- In most contemporary discussions of death, philosophers resist the Epicurean argument and endorse HT, and this stance will be adopted here as well. But anyone who endorses HT confronts several challenges implicit in that argument. The present discussion will address two of these challenges. The first concerns timing: if HT is true, when is death’s harm incurred? The second concerns harm: if HT is true, what is the nature of the harm brought about by death?
- About the timing issue there has been considerable controversy, with apparently all conceptual space now occupied. To wit, each of the following answers to the timing question has been defended recently: at all times (eternalism) (Feldman 1992); before death occurs (priorism) (Luper 2007); at the moment death occurs (concurrentism) (Lamont 1998); after death occurs (subsequentism) (Bradley 2009; Feit 2002); at some indeterminate time (indefinitism) (Nagel 1970; Silverstein 2000).
- About the harm issue, by contrast, there is remarkable consensus: when bad, death’s badness consists in depriving us of life’s goods. According to this view, death harms the one who dies solely by preventing her from attaining those of life’s goods she would have enjoyed had she continued living: positive experiences, healthy relationships, significant projects, etc. In the 1970 article that has become the locus classicus for this view, Nagel argues that one can be harmed by something unexperienced, that deprivation may constitute a harm of this sort (i.e., unexperienced but harmful nonetheless), and that death’s harm is an instance of this species of harm. Since then, and notwithstanding various intramural disputes about how best to formulate it, the deprivation view (DV) has come to be regarded as the standard view, enjoying broad support amongst supporters of HT. Consequently, even advocates of opposing answers to the timing question nevertheless share a common commitment to the deprivationist answer to the harm question: eternalists are deprivationist eternalists, indefinitists are deprivationist indefinitists, subsequentists are deprivationist subsequentists, etc.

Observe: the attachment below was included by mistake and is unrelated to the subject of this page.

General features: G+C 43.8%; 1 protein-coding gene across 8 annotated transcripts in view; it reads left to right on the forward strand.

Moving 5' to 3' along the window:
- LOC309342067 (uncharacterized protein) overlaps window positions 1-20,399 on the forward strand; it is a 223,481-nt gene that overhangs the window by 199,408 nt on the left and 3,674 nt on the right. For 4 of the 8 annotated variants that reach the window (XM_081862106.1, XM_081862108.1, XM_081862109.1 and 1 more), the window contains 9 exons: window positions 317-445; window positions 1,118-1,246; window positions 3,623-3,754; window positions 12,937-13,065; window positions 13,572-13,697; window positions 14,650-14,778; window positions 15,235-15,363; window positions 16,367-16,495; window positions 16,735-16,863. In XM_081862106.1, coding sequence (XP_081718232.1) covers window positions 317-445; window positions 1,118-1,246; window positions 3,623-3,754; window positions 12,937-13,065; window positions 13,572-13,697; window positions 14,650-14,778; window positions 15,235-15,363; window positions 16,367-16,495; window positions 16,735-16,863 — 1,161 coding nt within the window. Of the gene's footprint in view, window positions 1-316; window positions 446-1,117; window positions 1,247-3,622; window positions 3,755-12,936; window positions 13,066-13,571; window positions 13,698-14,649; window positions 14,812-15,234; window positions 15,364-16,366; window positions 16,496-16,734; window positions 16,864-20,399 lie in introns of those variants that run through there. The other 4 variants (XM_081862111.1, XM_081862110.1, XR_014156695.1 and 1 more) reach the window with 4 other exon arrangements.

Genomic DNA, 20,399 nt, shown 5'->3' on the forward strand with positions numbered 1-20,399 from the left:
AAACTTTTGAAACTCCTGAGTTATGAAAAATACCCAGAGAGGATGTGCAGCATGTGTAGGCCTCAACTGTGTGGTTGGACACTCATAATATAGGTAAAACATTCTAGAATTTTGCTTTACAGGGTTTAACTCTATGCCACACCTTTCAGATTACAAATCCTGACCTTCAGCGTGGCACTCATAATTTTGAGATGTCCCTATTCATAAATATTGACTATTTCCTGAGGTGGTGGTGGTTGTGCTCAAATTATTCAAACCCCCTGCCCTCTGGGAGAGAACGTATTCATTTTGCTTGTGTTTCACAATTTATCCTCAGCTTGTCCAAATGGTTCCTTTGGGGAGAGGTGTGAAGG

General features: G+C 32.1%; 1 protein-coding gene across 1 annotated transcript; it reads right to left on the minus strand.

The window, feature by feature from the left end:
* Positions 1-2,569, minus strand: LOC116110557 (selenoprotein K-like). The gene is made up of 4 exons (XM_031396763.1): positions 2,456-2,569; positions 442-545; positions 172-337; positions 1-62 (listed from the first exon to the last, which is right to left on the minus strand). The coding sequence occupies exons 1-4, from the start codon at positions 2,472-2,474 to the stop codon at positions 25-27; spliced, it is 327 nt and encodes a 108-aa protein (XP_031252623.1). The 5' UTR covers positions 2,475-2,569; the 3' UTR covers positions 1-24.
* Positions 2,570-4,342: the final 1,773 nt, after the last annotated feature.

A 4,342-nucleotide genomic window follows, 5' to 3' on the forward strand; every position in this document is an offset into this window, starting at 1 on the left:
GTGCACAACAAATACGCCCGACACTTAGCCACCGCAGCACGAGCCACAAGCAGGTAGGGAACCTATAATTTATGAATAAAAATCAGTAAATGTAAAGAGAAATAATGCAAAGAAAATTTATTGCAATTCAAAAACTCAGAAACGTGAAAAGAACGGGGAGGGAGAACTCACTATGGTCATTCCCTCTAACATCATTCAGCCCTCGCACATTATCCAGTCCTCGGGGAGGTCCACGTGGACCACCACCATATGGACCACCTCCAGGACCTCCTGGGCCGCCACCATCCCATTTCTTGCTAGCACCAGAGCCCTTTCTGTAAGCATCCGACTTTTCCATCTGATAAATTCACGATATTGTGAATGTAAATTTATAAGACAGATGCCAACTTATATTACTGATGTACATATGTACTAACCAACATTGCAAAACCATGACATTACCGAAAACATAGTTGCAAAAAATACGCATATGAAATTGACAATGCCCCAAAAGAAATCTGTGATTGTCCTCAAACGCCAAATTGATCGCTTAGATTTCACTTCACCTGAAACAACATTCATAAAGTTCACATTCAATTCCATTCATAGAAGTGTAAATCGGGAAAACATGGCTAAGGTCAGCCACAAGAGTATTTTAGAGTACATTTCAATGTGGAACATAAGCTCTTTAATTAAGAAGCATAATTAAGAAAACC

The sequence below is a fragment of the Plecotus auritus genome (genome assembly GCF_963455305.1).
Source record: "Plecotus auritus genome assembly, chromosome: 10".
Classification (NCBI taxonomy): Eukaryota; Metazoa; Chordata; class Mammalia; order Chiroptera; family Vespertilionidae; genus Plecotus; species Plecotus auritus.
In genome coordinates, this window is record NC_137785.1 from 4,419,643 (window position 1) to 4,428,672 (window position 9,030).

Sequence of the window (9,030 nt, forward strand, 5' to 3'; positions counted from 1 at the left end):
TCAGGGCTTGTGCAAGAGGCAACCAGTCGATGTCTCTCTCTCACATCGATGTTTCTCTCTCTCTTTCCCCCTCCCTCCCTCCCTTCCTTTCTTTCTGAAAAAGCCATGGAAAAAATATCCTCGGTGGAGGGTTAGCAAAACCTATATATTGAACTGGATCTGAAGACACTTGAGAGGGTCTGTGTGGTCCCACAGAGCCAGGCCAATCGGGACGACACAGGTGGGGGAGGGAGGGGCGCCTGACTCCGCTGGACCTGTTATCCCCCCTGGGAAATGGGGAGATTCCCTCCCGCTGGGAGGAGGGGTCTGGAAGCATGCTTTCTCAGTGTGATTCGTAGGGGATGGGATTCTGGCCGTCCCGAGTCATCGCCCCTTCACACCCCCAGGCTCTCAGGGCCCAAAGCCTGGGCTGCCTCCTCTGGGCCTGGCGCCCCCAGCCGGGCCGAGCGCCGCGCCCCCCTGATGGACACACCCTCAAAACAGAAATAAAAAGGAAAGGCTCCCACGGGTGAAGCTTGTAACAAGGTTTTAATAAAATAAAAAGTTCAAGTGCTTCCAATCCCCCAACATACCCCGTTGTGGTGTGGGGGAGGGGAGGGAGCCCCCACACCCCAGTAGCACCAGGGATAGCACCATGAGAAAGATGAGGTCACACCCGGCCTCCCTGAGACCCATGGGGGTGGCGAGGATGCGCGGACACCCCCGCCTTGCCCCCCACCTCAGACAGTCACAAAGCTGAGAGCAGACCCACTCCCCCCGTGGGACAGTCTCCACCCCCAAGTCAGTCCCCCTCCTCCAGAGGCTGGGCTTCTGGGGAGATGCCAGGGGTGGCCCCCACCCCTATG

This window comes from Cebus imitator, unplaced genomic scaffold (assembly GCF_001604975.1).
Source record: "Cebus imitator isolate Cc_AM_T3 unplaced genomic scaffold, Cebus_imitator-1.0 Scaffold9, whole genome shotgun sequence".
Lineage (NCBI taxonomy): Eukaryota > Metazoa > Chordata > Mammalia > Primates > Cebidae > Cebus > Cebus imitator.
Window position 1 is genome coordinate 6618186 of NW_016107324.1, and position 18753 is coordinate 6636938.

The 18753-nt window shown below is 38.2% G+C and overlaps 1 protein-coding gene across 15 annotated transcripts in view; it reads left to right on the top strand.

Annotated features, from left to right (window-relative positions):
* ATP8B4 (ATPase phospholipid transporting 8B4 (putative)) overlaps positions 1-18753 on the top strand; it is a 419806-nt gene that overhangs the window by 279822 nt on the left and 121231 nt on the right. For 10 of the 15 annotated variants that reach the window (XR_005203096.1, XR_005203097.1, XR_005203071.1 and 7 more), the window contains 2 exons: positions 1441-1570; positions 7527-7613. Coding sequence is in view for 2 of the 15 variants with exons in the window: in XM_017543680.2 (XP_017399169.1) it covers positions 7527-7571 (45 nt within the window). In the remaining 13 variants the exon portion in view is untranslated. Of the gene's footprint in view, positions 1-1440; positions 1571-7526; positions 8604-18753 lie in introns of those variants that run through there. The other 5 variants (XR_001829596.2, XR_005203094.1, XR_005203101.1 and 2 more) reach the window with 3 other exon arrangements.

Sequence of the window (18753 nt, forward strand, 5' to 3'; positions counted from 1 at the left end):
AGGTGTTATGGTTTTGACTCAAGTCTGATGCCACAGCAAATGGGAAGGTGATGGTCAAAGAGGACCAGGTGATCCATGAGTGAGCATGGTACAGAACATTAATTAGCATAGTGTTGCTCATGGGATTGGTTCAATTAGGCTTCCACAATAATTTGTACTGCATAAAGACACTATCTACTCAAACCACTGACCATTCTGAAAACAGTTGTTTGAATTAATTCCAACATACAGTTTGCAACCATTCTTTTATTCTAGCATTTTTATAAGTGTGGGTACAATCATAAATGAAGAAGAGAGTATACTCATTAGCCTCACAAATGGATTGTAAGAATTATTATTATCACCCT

- Our primary focus in what follows will be the deprivationist answer to the harm question. Although we should accept DV as far as it goes, it will be argued that its analysis of death’s harm is incomplete. The objective, therefore, will be to isolate this lacuna and to characterize the aspect of death’s harm that cannot be accounted for by DV. But we will not ignore the timing question. For what we shall discover is that, whereas DV can be paired with any of the available answers to the timing question, the hitherto overlooked dimension of death’s harm jibes with one answer in particular. The discussion unfolds in three steps. |..||.|In section 1 we consider the priorist answer to the timing question, see how it works with DV, and entertain a couple of misgivings. |.|Section 2 presents DV in greater detail, highlighting its advantages and drawing out the respects in which it is incomplete. |.|Section 3 offers a proposal for how to understand the aspect of mortal harm that DV overlooks. This account accords with priorism and avoids the objections raised in section 1.
Footnote 1: I extracted this before I found the author’s abstract!